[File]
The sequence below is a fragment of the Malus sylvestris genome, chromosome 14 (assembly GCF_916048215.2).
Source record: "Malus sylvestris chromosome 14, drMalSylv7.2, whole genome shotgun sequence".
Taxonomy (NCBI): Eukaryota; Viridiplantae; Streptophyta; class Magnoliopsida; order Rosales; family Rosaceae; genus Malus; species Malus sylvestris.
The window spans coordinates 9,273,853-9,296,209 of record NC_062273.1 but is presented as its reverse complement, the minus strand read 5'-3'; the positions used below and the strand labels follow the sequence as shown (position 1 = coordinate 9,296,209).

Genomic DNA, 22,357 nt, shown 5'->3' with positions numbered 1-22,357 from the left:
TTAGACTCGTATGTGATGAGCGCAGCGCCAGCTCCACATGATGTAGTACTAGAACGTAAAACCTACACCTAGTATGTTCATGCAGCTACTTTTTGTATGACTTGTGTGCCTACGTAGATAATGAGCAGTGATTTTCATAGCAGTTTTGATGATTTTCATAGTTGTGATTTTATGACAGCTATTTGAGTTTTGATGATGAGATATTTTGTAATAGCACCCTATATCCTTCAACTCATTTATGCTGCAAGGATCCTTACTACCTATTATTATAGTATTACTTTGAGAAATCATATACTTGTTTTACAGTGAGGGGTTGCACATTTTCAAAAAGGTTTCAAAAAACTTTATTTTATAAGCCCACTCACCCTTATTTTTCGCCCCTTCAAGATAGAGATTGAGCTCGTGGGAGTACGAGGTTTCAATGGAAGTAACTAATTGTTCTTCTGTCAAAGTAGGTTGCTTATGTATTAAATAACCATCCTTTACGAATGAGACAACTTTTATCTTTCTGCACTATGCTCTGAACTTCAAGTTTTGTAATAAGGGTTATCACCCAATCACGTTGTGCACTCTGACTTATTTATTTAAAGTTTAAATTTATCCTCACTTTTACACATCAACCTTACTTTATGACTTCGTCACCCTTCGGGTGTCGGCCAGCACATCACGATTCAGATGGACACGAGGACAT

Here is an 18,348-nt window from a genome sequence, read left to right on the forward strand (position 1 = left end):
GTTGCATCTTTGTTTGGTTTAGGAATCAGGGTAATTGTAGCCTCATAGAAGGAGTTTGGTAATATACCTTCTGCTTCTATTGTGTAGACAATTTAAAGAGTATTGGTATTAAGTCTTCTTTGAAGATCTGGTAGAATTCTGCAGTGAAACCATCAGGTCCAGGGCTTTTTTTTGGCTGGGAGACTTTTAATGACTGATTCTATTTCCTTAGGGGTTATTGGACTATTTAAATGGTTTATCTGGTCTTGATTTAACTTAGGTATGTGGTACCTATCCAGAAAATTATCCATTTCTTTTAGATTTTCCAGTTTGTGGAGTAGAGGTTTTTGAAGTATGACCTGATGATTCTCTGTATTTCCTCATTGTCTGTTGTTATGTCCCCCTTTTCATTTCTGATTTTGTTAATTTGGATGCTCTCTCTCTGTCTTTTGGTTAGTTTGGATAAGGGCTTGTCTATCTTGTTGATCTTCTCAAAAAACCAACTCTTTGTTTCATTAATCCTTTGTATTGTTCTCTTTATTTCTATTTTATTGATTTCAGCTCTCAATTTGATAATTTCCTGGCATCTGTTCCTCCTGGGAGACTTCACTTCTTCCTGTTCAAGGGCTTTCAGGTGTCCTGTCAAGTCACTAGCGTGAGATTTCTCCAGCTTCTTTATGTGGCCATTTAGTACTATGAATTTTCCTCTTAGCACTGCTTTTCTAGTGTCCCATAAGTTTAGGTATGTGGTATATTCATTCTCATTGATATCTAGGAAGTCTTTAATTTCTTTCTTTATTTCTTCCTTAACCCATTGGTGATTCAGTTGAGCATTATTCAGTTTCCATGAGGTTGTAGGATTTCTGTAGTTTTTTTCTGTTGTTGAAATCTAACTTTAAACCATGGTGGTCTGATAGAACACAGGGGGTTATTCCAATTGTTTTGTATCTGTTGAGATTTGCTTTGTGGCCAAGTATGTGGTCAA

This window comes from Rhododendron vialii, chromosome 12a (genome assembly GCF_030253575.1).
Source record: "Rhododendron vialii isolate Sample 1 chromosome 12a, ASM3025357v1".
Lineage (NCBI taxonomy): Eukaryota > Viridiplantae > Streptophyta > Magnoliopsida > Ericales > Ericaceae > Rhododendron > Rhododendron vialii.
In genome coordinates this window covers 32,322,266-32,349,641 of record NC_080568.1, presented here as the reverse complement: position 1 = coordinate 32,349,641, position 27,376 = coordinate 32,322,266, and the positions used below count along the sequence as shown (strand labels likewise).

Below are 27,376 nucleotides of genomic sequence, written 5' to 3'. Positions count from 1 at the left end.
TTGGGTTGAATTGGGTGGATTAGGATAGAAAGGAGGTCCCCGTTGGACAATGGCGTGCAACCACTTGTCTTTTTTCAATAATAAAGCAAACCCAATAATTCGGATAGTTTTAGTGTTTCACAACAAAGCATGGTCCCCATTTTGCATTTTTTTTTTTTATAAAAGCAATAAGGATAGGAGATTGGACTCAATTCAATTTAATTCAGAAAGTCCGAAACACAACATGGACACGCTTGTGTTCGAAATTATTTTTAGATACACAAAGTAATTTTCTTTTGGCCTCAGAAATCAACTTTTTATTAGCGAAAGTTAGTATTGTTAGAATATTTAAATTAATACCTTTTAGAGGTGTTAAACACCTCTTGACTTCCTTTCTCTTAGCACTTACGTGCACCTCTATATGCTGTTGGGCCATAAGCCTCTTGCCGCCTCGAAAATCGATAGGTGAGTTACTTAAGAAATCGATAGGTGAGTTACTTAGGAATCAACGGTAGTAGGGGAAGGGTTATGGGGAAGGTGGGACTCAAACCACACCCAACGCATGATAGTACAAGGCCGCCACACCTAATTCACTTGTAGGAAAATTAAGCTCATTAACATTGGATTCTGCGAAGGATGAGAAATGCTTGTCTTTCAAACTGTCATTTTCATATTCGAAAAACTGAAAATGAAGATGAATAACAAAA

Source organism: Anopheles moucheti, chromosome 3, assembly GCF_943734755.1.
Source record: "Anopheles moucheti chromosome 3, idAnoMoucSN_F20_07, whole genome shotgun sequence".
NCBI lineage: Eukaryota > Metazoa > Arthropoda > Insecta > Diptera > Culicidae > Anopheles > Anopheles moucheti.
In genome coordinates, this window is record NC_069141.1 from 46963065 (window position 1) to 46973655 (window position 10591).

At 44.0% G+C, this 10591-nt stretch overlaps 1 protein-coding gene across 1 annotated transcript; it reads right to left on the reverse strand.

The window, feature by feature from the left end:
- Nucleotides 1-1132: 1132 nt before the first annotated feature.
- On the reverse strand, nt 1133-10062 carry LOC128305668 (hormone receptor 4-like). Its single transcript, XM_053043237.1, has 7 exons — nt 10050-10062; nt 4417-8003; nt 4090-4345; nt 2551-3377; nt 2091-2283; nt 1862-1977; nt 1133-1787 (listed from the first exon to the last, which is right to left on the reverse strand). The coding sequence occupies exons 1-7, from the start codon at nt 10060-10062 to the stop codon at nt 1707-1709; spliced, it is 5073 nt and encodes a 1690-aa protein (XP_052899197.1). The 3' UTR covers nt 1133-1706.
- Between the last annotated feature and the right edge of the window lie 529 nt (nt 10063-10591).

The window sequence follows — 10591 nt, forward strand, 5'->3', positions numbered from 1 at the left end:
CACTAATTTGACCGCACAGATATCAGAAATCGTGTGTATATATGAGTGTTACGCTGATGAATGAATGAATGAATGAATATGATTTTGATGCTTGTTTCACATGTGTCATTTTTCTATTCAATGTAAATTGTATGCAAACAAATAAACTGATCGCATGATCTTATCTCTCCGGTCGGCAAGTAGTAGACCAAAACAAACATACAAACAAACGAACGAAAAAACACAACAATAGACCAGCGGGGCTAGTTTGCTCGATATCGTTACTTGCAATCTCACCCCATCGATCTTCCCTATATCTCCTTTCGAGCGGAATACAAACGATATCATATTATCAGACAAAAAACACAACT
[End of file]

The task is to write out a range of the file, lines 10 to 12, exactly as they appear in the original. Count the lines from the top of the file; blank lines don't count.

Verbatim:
Source record: "Rhododendron vialii isolate Sample 1 chromosome 12a, ASM3025357v1".
Lineage (NCBI taxonomy): Eukaryota > Viridiplantae > Streptophyta > Magnoliopsida > Ericales > Ericaceae > Rhododendron > Rhododendron vialii.
In genome coordinates this window covers 32,322,266-32,349,641 of record NC_080568.1, presented here as the reverse complement: position 1 = coordinate 32,349,641, position 27,376 = coordinate 32,322,266, and the positions used below count along the sequence as shown (strand labels likewise).